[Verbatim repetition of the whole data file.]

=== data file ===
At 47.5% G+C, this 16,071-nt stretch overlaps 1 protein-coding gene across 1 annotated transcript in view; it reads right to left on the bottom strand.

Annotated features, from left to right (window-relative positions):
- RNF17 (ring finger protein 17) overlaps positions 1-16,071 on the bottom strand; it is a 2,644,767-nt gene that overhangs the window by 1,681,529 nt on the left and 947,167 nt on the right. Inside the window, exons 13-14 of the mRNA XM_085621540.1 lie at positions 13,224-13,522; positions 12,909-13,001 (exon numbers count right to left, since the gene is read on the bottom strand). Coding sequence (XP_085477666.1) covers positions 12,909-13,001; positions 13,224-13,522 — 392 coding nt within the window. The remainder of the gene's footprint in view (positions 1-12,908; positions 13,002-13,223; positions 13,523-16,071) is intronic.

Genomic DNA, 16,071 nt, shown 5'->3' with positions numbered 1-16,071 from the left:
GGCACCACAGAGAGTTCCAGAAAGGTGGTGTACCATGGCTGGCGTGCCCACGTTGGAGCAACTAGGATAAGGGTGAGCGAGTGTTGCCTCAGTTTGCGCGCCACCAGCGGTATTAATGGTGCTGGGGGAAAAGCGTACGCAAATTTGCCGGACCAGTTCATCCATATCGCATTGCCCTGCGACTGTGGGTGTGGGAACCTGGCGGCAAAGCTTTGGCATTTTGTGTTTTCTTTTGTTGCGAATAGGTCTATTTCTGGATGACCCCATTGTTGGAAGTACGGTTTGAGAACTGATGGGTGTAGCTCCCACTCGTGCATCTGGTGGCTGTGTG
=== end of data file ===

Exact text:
At 47.5% G+C, this 16,071-nt stretch overlaps 1 protein-coding gene across 1 annotated transcript in view; it reads right to left on the bottom strand.

Annotated features, from left to right (window-relative positions):
- RNF17 (ring finger protein 17) overlaps positions 1-16,071 on the bottom strand; it is a 2,644,767-nt gene that overhangs the window by 1,681,529 nt on the left and 947,167 nt on the right. Inside the window, exons 13-14 of the mRNA XM_085621540.1 lie at positions 13,224-13,522; positions 12,909-13,001 (exon numbers count right to left, since the gene is read on the bottom strand). Coding sequence (XP_085477666.1) covers positions 12,909-13,001; positions 13,224-13,522 — 392 coding nt within the window. The remainder of the gene's footprint in view (positions 1-12,908; positions 13,002-13,223; positions 13,523-16,071) is intronic.

Genomic DNA, 16,071 nt, shown 5'->3' with positions numbered 1-16,071 from the left:
GGCACCACAGAGAGTTCCAGAAAGGTGGTGTACCATGGCTGGCGTGCCCACGTTGGAGCAACTAGGATAAGGGTGAGCGAGTGTTGCCTCAGTTTGCGCGCCACCAGCGGTATTAATGGTGCTGGGGGAAAAGCGTACGCAAATTTGCCGGACCAGTTCATCCATATCGCATTGCCCTGCGACTGTGGGTGTGGGAACCTGGCGGCAAAGCTTTGGCATTTTGTGTTTTCTTTTGTTGCGAATAGGTCTATTTCTGGATGACCCCATTGTTGGAAGTACGGTTTGAGAACTGATGGGTGTAGCTCCCACTCGTGCATCTGGTGGCTGTGTG